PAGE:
Researchers in Jerusalem have just announced they’ve developed super simple, sustainable, organic electric batteries which are powered by treated potatoes. Their findings have just been published in the Journal of Renewable and Sustainable Energy, and detail uses of the batteries in the developing world where infrastructure is lacking. The apparently highly efficient battery is made from zinc and copper electrodes and a potato slice which has been boiled. The act of boiling the potato increased the electric power around 10 fold in comparison to an untreated potato, giving it power for days, and sometimes weeks depending on the conditions. The potato batteries are also, of course, way cheaper than regular commercial cells. The technology has officially been made available free of charge to the developing world. We knew there was a reason we loved potatoes so much. The full press release is below.
JERUSALEM—(BUSINESS WIRE)—Yissum Research Development Company Ltd., the technology transfer arm of the Hebrew University of Jerusalem, introduces solid organic electric battery based upon treated potatoes. This simple, sustainable, robust device can potentially provide an immediate inexpensive solution to electricity needs in parts of the world lacking electrical infrastructure. The findings were published in the June issue of the Journal of Renewable and Sustainable Energy and are featured in this week’s Research Highlights section of Nature.
“The ability to provide electrical power with such simple and natural means could benefit millions of people in the developing word, literally bringing light and telecommunication to their life in areas currently lacking electrical infrastructure.”
Researchers at the Hebrew University discovered that the enhanced salt bridge capability of treated potato tubers can generate electricity through means readily available in the developing world. This cheap, easy to use green power source could substantially improve the quality of life of 1.6 billion people, comprising 32% of the developing non-OECD populations, currently lacking access to electrical infrastructure. Such a source can provide important needs, such as lighting, telecommunication, and information transfer.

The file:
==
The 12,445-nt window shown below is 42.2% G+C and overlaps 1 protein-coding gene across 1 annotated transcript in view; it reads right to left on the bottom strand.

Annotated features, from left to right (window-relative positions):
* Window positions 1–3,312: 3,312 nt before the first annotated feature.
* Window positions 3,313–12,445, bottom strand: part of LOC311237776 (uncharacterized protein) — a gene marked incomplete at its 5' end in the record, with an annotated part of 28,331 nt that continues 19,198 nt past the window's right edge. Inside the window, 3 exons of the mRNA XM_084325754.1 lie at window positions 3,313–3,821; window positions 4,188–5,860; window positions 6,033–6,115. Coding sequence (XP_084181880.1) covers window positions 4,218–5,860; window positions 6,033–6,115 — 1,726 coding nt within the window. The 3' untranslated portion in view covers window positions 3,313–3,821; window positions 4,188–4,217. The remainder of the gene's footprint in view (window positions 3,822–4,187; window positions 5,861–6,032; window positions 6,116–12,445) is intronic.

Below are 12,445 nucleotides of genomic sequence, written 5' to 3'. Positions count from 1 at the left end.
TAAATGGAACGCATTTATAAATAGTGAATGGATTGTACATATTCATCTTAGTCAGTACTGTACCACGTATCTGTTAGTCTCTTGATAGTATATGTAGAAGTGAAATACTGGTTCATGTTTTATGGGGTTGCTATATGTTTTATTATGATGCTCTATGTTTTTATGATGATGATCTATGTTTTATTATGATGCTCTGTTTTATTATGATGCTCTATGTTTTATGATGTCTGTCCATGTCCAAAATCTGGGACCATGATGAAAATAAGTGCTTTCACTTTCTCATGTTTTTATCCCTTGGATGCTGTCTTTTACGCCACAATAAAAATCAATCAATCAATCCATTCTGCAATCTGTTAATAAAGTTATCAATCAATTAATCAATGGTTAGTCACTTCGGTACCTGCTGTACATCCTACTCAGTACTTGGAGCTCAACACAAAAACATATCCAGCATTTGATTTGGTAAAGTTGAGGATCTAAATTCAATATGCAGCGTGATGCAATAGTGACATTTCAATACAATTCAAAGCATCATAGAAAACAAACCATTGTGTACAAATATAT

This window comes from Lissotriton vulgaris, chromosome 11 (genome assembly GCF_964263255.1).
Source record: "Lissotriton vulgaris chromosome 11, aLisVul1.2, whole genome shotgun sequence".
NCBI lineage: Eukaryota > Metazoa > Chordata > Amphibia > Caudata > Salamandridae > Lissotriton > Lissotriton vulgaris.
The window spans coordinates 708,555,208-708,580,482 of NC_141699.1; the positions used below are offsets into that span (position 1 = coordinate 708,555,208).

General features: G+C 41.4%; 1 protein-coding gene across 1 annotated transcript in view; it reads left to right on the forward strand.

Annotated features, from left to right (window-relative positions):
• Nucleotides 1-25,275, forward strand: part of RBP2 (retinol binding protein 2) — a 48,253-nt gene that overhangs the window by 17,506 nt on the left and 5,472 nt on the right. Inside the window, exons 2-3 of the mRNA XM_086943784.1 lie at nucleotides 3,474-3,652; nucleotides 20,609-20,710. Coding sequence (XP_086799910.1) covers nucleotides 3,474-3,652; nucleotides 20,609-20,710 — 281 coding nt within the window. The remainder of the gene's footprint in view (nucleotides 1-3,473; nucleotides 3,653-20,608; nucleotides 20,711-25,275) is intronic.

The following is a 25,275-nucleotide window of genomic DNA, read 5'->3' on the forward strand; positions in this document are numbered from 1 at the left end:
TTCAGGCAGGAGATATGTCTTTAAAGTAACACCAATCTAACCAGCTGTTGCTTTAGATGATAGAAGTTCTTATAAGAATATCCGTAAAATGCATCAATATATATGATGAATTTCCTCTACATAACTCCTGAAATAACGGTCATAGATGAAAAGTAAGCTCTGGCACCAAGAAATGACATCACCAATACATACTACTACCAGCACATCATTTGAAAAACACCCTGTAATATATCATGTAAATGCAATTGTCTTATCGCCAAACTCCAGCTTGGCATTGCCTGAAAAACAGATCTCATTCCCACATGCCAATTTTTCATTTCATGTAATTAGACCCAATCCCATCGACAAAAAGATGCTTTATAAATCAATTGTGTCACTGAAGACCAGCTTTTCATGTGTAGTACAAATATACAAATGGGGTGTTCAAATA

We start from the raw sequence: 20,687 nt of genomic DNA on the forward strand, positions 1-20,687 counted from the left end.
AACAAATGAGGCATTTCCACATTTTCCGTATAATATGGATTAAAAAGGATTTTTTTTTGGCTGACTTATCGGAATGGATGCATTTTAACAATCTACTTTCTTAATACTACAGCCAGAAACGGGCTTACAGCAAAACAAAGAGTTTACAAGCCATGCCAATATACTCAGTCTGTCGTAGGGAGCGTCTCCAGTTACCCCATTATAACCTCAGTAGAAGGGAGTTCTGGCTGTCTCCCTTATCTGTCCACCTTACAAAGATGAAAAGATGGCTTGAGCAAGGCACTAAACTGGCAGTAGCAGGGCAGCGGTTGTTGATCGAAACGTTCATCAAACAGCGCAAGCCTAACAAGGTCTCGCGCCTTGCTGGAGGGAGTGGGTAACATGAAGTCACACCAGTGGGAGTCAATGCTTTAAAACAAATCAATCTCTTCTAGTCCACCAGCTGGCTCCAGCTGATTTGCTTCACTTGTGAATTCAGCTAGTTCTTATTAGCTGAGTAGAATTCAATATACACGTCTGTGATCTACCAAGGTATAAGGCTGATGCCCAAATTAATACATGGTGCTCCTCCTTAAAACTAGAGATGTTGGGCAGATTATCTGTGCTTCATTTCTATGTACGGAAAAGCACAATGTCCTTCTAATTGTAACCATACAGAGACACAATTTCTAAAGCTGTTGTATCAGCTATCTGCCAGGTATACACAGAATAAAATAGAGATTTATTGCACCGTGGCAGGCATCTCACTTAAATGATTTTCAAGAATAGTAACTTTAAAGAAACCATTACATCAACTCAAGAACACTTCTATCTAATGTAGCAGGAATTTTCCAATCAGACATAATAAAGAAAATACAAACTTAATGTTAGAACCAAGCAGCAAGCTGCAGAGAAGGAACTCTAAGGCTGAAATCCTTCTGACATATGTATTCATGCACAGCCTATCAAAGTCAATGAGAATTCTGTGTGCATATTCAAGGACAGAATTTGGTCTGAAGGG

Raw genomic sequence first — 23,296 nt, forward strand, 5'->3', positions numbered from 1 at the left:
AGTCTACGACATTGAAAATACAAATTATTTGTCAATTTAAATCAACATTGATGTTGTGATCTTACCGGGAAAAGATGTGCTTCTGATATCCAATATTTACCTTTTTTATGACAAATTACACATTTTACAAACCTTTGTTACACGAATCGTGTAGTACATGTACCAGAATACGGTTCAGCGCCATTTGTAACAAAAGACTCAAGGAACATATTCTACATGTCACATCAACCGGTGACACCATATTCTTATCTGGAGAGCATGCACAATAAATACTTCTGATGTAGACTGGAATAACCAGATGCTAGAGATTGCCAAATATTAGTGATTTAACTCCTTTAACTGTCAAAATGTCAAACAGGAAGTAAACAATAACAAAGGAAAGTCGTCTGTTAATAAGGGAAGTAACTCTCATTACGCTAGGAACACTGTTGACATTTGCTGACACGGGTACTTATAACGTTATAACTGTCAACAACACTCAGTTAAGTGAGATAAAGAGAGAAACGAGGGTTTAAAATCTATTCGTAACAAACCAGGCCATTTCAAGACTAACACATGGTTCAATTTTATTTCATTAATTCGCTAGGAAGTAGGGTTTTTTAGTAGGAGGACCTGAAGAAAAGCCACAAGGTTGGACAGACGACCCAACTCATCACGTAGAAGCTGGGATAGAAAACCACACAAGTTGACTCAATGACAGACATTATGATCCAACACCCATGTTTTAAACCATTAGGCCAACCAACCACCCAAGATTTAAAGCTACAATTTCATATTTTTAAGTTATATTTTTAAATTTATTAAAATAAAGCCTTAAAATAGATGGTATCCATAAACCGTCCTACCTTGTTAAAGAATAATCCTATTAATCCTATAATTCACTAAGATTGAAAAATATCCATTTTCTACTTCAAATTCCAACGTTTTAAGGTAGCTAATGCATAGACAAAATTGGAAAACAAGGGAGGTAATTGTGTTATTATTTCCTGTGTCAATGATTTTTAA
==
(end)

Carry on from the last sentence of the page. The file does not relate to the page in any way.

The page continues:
“The ability to construct efficient vegetative batteries supplies us with a novel way of exploiting bio-energy sources, which are currently primarily used as fuel,” said Yaacov Michlin, CEO of Yissum. “The ability to provide electrical power with such simple and natural means could benefit millions of people in the developing word, literally bringing light and telecommunication to their life in areas currently lacking electrical infrastructure.”
Prof. Haim D. Rabinowitch from the Robert H. Smith Faculty of Agriculture, Food and Environment and the research student Alex Golberg from the School of Computer Science and Engineering at the Hebrew University, jointly with Prof. Boris Rubinsky at the University of California at Berkeley, study the electrolytic process in living matter for use in various applications, including the generation of electric energy for self-powered implanted medical electronic devices. In their research, they discovered a new way to construct an efficient battery using zinc and copper electrodes and a slice of your everyday potato. The scientists discovered that the simple action of boiling the potato prior to use in electrolysis, increases electric power up to 10 fold over the untreated potato and enables the battery to work for days and even weeks. The scientific basis of the finding is related to the reduction in the internal salt bridge resistance of the potato battery, which is exactly how engineers are trying to optimize the performance of conventional batteries. The ability to produce and utilize low power electricity was demonstrated by LEDs powered by treated potato batteries.